general national congress
Libya named a new national unity government on Tuesday — a small but important step toward ending the nation's bloody, multi-party civil war. Looming over the ordeal is the specter of the Islamic State, which is expanding a mini-state in Sirte.
These negotiations are the international community's attempt to retain Libya as some sort of viable state. Meanwhile, a power vacuum has allowed people-smugglers and Islamist militants to gain an edge in the chaos.
In the years since Qaddafi's fall, Libya has been torn apart by political instability, militia violence, and Islamist extremist groups.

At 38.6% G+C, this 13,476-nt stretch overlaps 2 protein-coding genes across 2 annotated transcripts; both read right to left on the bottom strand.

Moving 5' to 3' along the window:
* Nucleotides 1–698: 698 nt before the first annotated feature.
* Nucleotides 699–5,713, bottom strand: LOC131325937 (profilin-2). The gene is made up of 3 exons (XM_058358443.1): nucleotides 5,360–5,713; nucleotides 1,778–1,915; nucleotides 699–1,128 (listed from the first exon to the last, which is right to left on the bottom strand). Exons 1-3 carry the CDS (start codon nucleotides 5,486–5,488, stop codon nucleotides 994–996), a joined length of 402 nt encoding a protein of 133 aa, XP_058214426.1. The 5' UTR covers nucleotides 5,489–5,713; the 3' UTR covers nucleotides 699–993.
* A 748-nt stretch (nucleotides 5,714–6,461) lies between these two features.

As armed militias and corrupt politicians operate unchecked in Libya, opportunism is eliminating any hope of opportunity.
Libya's interim cabinet said on Tuesday that it would quit and go home, a claim quickly countered by the country's embattled parliament.
Demonstrators frustrated with Libya's government attacked the General National Congress in Tripoli on Sunday night.